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Local News - Wednesday, June 21, 2006 @ 01:00
[SISIS note: The following mainstream news article is provided for reference only, as an example of how mainstream media treats indigenous resistance to genocide. Mainstream media often presents biased and distorted information, lacking pertinent facts and/or context. Inclusion of this article on our site should not be considered an endorsement by SISIS.]
Six Nations Chief Coun. David General is speaking out in the face of moves to impeach and muzzle him.
Since the Douglas Creek Estates protest began 113 days ago, General has deliberately put himself in the background, granting few interviews.
He has publicly stated that he doesn’t support the protest in Caledonia, although he has acknowledged the occupation has raised public awareness and moved ahead the land issue. He has urged peace, discussion and education. And he has applauded the willingness of senior governments to negotiate with the Confederacy.
But General has avoided saying much more on the issue.
Now, he’s ready to talk about people who are trying to convince him that he’s not allowed to speak his mind and are pushing him to resign.
"Enough is enough,” General said Tuesday.
He said he received a visit Monday night from a Six Nations resident who offered him a chance to “depart with honour” by resigning as chief councillor.
General said Wes Elliott -- the same man who has filed an OMB appeal against a $40-million commercial plaza in Brantford -- told him he has sufficient names on a petition to start an impeachment process against the chief councillor.
Impeachment is a process allowed under the Six Nations election code but the rules aren’t clear about how many people must demand a politician’s removal from office before it becomes law.
Similar petitions to oust former chief councillors Roberta Jamieson and Wellington Staats failed.
General said he won't be resigning at Elliott's request. Instead, he's enboldened to stand up and speak out.
The impeachment was placed on the agenda for Tuesday night’s band council meeting but Coun. Helen Miller, who asked for it to be made public, also asked that it be deferred.
“Wes Elliott is one of my constituents,” said Miller, “and asked me to put it on the agenda. I have nothing to do with it.”
Miller said she wrote a briefing note to the chief so he would know the issue was coming.
Elliott could not be reached Tuesday for comment. General, who won 30 per cent of the votes for chief councillor in 2004, has a three-year mandate until the end of 2007.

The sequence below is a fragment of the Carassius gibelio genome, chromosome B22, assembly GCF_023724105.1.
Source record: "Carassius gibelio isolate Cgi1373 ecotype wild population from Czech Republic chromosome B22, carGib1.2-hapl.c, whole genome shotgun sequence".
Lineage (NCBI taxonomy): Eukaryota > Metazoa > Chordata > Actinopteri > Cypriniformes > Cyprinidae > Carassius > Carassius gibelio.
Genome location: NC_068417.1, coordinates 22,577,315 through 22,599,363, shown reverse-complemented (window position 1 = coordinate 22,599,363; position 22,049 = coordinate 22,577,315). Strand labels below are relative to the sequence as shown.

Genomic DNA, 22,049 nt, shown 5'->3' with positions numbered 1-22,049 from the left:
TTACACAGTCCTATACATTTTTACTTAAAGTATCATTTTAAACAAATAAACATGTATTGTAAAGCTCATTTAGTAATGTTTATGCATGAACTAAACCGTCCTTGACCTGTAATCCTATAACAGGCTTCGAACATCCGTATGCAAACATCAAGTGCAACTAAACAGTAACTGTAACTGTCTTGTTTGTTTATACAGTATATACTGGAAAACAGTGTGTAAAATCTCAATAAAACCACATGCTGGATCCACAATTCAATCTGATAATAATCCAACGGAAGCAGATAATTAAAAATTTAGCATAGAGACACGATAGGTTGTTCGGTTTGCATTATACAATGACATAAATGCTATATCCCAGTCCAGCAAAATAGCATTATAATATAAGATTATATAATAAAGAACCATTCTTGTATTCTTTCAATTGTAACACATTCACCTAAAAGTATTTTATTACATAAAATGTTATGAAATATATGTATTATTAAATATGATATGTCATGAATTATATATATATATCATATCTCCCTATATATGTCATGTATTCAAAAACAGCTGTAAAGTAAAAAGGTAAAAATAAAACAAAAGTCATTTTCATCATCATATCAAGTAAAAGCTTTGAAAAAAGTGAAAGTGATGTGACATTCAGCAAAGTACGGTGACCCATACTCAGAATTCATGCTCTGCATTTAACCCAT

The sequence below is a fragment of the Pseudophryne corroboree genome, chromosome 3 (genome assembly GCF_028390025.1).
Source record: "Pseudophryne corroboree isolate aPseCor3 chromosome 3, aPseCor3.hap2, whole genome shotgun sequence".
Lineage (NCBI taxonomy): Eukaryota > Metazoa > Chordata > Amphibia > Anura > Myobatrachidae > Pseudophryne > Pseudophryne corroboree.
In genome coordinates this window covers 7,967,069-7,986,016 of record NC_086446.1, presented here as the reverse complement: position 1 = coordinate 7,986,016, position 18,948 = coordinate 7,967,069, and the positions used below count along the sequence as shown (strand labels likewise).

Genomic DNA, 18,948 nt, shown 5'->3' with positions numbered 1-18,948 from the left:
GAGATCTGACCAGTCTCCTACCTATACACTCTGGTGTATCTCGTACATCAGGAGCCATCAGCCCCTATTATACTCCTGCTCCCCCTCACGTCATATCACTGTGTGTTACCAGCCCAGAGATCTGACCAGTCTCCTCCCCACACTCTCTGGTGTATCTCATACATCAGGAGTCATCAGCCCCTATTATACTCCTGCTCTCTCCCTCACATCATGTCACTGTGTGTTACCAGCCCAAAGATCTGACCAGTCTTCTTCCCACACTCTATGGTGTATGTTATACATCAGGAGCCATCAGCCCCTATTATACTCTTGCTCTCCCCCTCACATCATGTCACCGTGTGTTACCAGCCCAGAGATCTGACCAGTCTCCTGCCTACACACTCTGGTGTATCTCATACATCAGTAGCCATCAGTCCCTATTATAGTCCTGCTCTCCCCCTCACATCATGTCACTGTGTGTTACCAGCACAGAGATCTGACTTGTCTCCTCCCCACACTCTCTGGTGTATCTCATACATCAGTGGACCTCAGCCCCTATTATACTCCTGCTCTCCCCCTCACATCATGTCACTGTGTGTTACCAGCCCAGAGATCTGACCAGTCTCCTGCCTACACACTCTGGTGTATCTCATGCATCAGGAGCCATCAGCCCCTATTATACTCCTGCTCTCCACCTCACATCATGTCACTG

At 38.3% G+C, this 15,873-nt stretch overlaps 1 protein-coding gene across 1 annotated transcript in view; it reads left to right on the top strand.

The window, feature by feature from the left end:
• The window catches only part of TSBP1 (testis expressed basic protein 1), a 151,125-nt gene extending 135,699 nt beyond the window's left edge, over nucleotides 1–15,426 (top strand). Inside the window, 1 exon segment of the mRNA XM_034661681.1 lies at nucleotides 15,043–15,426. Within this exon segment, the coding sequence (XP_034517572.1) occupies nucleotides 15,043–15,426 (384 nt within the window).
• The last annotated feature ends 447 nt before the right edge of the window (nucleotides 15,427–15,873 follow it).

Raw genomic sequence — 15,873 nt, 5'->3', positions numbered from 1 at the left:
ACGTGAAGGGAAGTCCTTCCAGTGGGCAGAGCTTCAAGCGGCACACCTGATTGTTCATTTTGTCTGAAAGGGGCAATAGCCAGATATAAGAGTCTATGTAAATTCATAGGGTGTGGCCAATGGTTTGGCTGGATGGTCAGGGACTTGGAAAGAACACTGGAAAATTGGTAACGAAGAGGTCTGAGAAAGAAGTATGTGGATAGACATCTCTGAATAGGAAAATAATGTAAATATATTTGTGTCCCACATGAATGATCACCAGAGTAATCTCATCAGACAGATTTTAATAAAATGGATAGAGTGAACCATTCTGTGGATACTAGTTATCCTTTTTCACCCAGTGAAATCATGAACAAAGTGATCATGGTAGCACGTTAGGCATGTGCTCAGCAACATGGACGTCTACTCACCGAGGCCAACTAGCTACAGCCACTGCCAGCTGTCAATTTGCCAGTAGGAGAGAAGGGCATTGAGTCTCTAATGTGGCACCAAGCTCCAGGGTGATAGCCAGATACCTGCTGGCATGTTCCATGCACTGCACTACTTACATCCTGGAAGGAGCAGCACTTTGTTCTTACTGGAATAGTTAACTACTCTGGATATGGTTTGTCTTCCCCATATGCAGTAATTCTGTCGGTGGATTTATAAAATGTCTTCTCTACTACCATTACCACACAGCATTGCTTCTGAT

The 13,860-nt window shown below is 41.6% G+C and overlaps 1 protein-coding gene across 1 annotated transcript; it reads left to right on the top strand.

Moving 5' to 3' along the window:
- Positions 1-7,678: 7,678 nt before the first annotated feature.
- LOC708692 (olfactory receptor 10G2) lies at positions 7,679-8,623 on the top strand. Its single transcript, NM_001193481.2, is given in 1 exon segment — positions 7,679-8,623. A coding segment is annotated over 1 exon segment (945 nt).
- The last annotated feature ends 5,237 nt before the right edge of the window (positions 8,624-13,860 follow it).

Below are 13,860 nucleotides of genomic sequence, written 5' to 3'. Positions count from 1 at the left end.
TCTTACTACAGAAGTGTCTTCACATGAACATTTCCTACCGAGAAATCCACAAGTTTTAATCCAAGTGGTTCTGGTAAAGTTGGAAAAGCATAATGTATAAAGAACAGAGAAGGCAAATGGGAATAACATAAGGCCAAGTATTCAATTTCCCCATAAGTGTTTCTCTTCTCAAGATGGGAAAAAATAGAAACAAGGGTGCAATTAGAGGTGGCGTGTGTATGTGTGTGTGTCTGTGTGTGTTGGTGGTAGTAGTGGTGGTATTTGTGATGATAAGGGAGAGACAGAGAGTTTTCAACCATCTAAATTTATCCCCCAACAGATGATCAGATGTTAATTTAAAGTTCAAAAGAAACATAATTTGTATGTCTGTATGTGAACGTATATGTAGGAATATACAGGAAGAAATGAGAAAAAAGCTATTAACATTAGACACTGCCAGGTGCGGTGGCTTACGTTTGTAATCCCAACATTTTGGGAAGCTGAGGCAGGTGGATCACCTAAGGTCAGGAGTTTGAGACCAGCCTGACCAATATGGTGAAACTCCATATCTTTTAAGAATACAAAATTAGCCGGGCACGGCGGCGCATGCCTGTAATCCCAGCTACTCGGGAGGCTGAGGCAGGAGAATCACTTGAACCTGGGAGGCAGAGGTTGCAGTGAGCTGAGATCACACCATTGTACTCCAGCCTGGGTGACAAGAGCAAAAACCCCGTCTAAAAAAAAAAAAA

Miller made it clear she isn’t a fan of General.
Since this extremely divided council took office during in December 2004, Miller has been one of the councillors challenging General’s decisions and behaviour.
She said General develops his own ideas and has been all but silent on the Caledonia protest.
"He’s the elected chief,” Miller said. “He should be supporting whatever decision council makes. If the majority of council makes a decision, the elected chief should agree with it.”
Some people felt General wasn’t helping matters at the discussion table where the lands issues have been aired by three levels of government and Six Nations’ Confederacy and elected councils, so the chief stepped back. Coun. George Montour is now the principal representative of the group.
When General developed a six-page document with his thoughts about native governance, land claims and development, he made it clear it was for discussion purposes only.
Coun. Miller warned him in an e-mail that she hoped he hadn’t passed those thoughts on to either the federal or provincial governments since they didn’t have council approval.
“I wrote back to say, 'No, I haven’t, but I’ll share my ideas with whoever I choose',” said General Tuesday.
Miller again insisted that if General shares his ideas with the federal or provincial governments or puts them on band council letterhead, they must have band council approval.
“I cannot and will not accept any attempt to stop me from thinking of solutions to the problems facing our community or any attempt to impose a gag order on me,” General told The Expositor.
He said the same issue caused the band to lose its media spokesperson who was told he couldn’t release information to the media without band council approval.
General also spoke of his concerns with the Caledonia protest, including worries of too many voices and agendas at the site, rumours in the community of drug and alcohol use at the site and a rape that General says was reported confidentially to the council.
“I don’t support this method of protest. People are going to use it for their own agenda.
“I’ve acknowledged the protest for the attention it has added to Six Nations’ claims. Now, let’s get back to the issue of land and move the land claims forward.”
General added that the negotiations can’t be held in order to satisfy the protesters on the site, but must satisfy the interest and benefit of all Six Nations members.
“The community must have the last word.”
While he and his council have stood back and let Confederacy spokesmen lead in the land claims discussions, General wants to make it clear that it doesn’t mean the Confederacy is the new government.
“The Confederacy has been given the mandate of getting the protesters off that site. They said they could do it overnight. But don’t extend that to thinking they are the governing body of this territory.”
General said he wants to explore a new governance model and favours a hybrid model that is part traditional and part elected.
“We need to talk about these things and examine them. Nobody’s voice should be ignored.”